Flat White

The Ramsay soap opera continues

1 July 2018

1:24 PM

1 July 2018

1:24 PM

While I am disappointed that the men of Ramsay Street, Tony Abbott and his Neighbour, John Howard… sorry, the Ramsay Centre – it has become a bit of a soap opera – do not respond to the implicit criticism that they receive from the uninformed at the various universities, even those stupid enough to believe that journalism can be taught,  I am not surprised. Those living on Ramsay Street do not know why a properly taught course in Western Civilisation would benefit students and what is worse, they won’t admit their problem and ask for assistance.

Anyone who thinks of Oxford University as the epitome of learning has, to borrow LBJ’s analogy, done too much boxing without a helmet. Oxford is a Cathedral city. It was a Cathedral City and the centre of English intellectual excellence in the seventeenth century when John Locke, the English philosopher was there. If we are considered free and equal today, we owe a debt of gratitude to Locke who also was responsible for the English Bill of Rights. The fact that it was once, and still is, a cathedral city is the only thing the two Oxfords have in common.

People still visit Oxford. Some go there to study subjects like sociology; others to view the ancient buildings with their ivy-covered walls. The facade remains, but the substance vanished in the nineteenth century. The intellectual problem facing universities is one of methodology. Positivism, the methodology of science with the faux distinction between facts and values, has poisoned the university well from which British students have drunk since the nineteenth century.

The men of Ramsay Street, sorry, Centre,  announced that they intended to dig a new well filled with liberal arts water; but if those who raise the chalice so students can drink carry the same poison, the deadening effect on students will be the same.


The Australian newspaper on Friday compared the ANU course material for Western civilisation and rightly concluded that it was nothing like the great books course that Ramsay wanted to offer. In the process of that article, the author referred to the great books course being taught at the St John’s College in Annapolis, Maryland. If you want to hear a scholar who spent 57 years teaching at St John’s, explain the College’s great books course and the benefits that a liberal arts education bestows on its students, you can listen to Professor Eva Brann’s podcast here.

Or reflect on the scholarship that Joe Sachs brought to his students at St Johns College. Professor Sachs has made literal translations of many of Aristotle’s works, including his Politics, Nicomachean Ethics, On the Soul, Physics and his Metaphysics; as well as a translation of Homer’s Odyssey, each with its own interpretive essays and notes. Why literal translations? Because the student should be allowed to read what and understand what Aristotle or Plato or any philosopher said and meant without the translator inserting his own ideas into the works.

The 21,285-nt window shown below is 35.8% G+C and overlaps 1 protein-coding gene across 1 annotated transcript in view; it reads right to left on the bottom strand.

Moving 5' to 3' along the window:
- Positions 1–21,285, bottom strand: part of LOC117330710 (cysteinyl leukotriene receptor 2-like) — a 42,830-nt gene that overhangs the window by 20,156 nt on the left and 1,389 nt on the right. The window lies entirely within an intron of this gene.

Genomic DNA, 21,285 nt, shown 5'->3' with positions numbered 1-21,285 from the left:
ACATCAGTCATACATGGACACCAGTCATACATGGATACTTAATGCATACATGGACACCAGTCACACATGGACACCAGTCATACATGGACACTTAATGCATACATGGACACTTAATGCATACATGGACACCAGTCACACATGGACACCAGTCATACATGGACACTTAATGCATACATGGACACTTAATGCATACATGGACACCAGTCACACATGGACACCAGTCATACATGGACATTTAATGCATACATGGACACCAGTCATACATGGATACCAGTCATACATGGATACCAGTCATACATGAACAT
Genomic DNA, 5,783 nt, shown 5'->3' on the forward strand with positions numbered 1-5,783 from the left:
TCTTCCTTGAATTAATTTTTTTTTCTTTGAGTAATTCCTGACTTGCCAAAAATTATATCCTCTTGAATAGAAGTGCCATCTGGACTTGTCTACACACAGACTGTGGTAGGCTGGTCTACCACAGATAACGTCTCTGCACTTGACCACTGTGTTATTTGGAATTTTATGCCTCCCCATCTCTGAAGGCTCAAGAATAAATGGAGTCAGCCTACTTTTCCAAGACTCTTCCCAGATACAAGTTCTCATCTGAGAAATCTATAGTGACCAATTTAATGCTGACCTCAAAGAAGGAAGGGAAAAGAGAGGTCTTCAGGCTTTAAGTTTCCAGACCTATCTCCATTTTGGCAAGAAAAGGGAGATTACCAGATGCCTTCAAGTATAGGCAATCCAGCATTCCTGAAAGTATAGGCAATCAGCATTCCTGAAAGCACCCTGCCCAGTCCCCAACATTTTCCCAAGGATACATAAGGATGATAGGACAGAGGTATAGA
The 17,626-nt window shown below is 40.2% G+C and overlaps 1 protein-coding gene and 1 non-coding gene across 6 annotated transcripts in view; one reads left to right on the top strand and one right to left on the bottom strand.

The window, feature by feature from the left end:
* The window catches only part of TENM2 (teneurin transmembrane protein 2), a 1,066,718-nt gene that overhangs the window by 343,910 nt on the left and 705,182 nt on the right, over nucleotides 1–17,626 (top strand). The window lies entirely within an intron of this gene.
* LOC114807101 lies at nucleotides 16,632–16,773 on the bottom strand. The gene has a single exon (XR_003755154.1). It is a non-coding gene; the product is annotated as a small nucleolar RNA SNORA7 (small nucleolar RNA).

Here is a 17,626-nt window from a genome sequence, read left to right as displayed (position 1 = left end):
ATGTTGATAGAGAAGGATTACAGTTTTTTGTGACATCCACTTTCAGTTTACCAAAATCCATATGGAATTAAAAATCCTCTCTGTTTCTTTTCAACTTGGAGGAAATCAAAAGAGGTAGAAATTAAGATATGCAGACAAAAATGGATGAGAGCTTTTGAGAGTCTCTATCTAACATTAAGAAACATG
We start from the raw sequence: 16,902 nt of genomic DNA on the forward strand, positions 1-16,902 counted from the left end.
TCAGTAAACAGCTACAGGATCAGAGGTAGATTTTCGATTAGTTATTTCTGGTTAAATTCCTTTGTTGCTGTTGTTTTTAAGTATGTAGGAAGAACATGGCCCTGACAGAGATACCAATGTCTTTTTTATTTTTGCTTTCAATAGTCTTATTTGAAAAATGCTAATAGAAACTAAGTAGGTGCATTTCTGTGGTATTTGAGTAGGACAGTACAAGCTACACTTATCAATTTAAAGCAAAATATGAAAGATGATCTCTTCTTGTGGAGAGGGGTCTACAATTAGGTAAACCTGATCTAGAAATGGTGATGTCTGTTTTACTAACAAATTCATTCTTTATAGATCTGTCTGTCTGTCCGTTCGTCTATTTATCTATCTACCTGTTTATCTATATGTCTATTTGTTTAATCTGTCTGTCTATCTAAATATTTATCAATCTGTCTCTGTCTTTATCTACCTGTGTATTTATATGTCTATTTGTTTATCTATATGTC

St John’s College coursework for a Masters of Liberal Arts can be viewed here and includes the following topics: Politics & Society; Philosophy and Theology; Mathematics & Natural Science; Literature; and History. By way of an example, the reading list for the Politics & Society Segment includes the following works:

  1. Plutarch Lives of Lycurgus and Solon
  2. Plato Republic, I 327a-II 368c3
  3. Plato Republic, II 368c-IV 427c
  4. Plato Republic, IV 427d-VI 502c
  5. Plato Republic, VI 502d-VII
  6. Plato Republic, VIII-X
  7. Aristotle Politics, Book I, 1252a1-1260b24
  8. Aristotle Politics, Book III, 1274b30-1288b5
  9. Machiavelli The Prince, Dedicatory Letter and I-XIV
  10. Machiavelli The Prince, XV-XXVI
  11. Locke Second Treatise of Civil Government, I-X
  12. Locke Second Treatise of Civil Government, XI-XIX
  13. Rousseau Discourse on the Origin and Foundations of Inequality (Second Discourse), First Part (Include the Letter of Dedication, the Preface and Rousseau’s notes to the First Part. Use an edition that includes the Frontispiece and all of Rousseau’s notes.)
  14. Rousseau Discourse on the Origin and Foundations of Inequality (Second Discourse), Second Part (Include Rousseau’s notes to the Second Part)
  15. Marx The German Ideology, Part One (International Publishers Edition, pp. 35-95); “Theses on Feuerbach” (pp. 121-123); “Letter to Joseph Weydemeyer” (photocopy available in bookstore)
  16. Nietzsche On the Genealogy of Morals, Preface; First Essay: “Good and Evil,” “Good and Bad”; Second Essay: “Guilt,” “Bad Conscience,” and the Like.

The disappointing fact of Australian universities is that intellectual life has been crippled by either positivism, like English universities or historicism like German universities. Only the above liberal arts courses are capable of freeing the intellect from those two virtual prisons and as we have seen, the prison guards in the university are not about to readily give up the key.

If the purpose of the Ramsay Centre is to introduce such courses into Australian universities, it can almost be guaranteed that it will be unsuccessful, or it won’t be last. The best solution, yet, however, is the provision of scholarships for young men and women to study in the United States at Colleges like St Johns so that eventually, they might bring their knowledge back to Australia.

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